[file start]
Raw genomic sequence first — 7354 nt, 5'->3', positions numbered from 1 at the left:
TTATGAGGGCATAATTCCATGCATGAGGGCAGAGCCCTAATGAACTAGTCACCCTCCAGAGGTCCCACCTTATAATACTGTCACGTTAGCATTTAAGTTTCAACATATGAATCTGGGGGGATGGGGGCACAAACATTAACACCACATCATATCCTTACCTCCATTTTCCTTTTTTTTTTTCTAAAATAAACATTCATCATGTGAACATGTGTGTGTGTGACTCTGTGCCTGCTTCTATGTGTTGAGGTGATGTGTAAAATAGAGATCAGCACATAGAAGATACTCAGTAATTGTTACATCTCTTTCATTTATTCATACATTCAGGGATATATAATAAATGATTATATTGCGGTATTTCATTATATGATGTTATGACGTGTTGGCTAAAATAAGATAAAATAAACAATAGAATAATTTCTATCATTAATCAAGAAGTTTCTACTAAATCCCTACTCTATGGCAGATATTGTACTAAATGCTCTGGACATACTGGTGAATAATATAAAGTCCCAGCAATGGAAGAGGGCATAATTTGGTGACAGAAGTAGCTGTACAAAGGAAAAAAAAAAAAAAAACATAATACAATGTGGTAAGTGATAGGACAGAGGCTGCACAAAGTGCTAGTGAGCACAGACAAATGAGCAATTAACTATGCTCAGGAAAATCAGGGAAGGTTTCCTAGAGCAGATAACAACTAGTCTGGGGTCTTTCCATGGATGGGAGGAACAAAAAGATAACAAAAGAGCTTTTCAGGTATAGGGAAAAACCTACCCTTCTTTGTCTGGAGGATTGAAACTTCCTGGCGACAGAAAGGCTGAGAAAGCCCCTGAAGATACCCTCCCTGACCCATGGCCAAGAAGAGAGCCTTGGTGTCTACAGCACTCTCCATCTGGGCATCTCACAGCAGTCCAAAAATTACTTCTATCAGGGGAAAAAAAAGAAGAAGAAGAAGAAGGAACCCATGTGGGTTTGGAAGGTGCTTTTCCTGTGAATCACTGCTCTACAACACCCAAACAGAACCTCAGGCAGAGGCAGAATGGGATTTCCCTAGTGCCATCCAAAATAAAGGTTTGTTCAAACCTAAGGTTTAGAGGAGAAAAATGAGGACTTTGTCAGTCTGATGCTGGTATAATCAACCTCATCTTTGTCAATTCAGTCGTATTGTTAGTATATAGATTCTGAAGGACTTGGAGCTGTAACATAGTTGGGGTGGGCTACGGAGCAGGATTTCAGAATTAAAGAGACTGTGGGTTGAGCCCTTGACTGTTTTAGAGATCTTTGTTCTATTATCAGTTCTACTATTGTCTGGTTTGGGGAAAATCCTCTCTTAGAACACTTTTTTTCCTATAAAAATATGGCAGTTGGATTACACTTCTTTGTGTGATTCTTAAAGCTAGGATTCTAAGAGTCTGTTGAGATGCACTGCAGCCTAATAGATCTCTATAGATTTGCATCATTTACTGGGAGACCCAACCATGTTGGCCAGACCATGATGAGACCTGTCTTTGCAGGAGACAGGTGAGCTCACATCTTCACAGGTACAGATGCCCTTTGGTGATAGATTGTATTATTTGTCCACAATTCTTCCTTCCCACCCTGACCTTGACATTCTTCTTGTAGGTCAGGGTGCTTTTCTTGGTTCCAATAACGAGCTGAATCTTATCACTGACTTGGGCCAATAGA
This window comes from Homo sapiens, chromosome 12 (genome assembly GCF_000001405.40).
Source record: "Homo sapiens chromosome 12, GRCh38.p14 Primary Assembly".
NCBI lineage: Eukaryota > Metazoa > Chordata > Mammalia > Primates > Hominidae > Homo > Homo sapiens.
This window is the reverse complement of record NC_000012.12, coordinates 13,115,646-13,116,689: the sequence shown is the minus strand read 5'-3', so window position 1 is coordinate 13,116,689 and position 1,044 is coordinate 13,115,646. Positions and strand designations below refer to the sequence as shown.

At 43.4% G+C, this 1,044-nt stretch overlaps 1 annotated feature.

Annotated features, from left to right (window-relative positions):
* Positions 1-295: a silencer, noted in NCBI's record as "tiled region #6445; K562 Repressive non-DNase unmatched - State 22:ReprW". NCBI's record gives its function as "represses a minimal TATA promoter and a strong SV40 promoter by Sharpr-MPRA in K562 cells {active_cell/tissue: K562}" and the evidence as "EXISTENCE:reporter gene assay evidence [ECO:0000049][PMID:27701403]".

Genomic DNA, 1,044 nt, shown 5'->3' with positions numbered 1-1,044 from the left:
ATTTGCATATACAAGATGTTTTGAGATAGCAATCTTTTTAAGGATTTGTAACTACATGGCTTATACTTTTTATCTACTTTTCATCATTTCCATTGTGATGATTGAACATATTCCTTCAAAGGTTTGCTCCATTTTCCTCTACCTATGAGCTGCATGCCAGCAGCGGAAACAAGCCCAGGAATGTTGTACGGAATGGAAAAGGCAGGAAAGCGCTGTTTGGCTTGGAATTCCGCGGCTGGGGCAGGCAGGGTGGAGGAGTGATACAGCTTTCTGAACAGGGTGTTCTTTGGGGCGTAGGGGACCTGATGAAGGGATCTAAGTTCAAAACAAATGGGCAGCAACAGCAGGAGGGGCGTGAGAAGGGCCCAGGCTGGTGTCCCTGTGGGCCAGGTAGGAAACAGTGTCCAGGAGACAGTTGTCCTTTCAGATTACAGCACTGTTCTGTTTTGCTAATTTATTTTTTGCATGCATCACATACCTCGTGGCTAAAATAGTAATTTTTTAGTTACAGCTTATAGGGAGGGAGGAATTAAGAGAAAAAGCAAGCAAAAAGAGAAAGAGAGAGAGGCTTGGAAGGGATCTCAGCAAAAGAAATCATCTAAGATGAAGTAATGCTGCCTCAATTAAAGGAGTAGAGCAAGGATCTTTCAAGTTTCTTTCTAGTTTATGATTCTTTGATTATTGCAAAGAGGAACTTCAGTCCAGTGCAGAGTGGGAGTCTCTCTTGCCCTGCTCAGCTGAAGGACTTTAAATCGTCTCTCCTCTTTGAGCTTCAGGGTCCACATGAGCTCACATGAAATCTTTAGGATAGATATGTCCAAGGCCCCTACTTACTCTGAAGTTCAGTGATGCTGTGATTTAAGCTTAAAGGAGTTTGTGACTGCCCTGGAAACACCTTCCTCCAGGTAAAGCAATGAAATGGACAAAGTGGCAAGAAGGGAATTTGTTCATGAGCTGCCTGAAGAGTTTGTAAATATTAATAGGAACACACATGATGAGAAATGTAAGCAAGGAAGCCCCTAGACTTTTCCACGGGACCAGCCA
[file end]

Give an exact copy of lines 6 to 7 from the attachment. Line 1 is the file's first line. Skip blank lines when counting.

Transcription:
This window is the reverse complement of record NC_000012.12, coordinates 13,115,646-13,116,689: the sequence shown is the minus strand read 5'-3', so window position 1 is coordinate 13,116,689 and position 1,044 is coordinate 13,115,646. Positions and strand designations below refer to the sequence as shown.

At 43.4% G+C, this 1,044-nt stretch overlaps 1 annotated feature.